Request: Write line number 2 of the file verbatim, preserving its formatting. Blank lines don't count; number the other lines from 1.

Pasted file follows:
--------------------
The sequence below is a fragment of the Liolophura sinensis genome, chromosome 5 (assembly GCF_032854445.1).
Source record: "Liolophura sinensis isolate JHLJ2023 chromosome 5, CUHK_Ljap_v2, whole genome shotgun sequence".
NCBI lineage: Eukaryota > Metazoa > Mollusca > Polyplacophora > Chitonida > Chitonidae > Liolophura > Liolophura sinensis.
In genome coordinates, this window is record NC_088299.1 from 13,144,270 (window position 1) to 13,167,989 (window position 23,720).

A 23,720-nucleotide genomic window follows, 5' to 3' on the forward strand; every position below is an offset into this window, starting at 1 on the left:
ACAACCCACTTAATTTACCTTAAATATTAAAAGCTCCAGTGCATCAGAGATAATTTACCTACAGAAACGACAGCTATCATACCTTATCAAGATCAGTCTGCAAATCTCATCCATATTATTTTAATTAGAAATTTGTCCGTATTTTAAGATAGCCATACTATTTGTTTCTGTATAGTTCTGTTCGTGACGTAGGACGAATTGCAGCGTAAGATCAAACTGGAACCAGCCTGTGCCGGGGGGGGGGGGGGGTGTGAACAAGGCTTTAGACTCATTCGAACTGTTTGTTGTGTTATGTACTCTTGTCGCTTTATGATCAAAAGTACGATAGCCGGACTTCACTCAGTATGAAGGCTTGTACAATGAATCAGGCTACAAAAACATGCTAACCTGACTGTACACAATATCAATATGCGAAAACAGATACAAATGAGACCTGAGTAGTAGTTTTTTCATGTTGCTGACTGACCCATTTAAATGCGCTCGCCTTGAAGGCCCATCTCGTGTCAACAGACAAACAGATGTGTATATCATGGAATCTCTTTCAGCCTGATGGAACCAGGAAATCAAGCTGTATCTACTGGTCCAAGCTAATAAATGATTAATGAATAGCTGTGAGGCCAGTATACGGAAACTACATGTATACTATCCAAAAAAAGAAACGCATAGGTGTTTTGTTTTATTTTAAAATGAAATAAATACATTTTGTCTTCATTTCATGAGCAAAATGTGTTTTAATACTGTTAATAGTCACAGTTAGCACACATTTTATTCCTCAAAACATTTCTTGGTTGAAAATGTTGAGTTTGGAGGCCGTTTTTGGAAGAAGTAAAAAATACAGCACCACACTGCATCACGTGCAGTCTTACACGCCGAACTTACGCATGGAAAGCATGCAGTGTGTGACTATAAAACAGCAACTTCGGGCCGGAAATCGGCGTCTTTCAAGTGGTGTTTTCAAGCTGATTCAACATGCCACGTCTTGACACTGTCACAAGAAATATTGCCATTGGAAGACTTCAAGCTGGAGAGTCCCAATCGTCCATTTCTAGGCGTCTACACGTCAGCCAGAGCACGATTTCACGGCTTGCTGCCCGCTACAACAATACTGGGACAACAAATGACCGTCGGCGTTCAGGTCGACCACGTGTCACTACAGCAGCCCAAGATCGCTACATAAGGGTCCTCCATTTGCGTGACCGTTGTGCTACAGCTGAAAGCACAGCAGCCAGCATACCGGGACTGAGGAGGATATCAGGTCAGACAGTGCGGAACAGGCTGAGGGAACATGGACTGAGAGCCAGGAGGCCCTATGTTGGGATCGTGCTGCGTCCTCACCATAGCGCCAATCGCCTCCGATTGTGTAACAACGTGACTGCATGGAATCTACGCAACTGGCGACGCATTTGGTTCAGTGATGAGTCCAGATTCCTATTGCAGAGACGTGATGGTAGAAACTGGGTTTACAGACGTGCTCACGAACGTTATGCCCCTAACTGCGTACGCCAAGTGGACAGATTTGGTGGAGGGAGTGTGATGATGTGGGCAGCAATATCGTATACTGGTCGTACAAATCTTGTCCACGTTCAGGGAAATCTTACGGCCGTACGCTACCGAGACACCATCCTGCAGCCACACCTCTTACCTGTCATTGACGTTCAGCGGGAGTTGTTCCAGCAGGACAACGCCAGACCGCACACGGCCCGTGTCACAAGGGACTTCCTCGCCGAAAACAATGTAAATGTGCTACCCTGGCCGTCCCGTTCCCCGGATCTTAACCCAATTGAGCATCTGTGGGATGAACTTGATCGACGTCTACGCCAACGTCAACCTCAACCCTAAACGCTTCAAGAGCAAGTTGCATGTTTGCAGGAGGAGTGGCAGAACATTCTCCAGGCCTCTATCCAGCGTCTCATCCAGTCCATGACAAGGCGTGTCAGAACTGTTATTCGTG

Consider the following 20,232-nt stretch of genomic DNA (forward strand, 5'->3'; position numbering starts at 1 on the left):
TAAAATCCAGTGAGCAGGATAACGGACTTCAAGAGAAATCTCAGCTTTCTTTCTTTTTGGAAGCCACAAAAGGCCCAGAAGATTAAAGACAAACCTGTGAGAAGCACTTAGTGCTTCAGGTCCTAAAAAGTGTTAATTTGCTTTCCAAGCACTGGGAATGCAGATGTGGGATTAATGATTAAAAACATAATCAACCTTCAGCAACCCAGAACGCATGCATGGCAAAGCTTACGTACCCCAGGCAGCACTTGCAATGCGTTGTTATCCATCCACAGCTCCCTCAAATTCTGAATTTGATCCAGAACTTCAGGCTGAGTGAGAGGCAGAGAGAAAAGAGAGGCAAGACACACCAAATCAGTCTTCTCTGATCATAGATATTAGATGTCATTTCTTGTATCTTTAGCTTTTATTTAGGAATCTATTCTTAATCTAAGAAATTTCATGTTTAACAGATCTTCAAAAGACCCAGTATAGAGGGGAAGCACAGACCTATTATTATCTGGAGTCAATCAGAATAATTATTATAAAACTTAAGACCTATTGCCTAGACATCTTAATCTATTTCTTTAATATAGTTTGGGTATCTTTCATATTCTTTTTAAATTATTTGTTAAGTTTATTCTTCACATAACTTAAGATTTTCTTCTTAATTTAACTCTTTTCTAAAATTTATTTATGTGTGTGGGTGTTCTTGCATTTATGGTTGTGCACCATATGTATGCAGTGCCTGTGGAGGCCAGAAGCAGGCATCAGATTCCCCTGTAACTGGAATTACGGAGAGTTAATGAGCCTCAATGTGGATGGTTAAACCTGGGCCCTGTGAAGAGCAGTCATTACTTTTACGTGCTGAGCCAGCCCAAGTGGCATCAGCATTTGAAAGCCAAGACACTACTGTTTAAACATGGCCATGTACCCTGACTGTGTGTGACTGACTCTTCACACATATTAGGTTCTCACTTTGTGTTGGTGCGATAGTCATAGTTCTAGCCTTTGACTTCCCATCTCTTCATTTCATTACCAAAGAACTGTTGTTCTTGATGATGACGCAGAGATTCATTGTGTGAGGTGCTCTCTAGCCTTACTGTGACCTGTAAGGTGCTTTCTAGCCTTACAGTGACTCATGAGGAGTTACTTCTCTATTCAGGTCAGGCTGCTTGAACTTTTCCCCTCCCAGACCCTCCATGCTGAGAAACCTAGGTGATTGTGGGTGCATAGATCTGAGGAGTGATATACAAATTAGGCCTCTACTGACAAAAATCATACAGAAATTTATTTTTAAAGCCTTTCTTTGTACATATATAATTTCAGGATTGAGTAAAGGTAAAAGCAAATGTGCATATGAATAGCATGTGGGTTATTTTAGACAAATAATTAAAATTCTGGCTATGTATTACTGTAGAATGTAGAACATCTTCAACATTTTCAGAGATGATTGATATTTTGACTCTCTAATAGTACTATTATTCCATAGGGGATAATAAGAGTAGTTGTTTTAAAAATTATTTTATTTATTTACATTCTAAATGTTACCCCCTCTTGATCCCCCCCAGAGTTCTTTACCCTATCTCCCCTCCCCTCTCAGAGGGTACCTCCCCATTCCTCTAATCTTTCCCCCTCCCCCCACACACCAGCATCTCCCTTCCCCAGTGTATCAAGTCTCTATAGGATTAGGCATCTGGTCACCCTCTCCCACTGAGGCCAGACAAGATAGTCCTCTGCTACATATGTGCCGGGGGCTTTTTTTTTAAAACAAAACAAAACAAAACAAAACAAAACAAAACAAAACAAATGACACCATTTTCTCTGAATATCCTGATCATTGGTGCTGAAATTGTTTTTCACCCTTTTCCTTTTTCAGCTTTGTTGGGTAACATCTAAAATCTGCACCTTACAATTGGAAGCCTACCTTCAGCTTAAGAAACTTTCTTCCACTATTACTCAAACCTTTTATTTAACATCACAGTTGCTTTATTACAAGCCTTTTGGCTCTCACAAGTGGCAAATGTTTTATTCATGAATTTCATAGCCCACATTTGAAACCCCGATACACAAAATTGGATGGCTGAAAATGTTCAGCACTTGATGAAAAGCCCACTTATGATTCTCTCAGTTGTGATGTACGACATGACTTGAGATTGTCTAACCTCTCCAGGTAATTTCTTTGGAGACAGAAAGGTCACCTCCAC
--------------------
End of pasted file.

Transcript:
Source record: "Liolophura sinensis isolate JHLJ2023 chromosome 5, CUHK_Ljap_v2, whole genome shotgun sequence".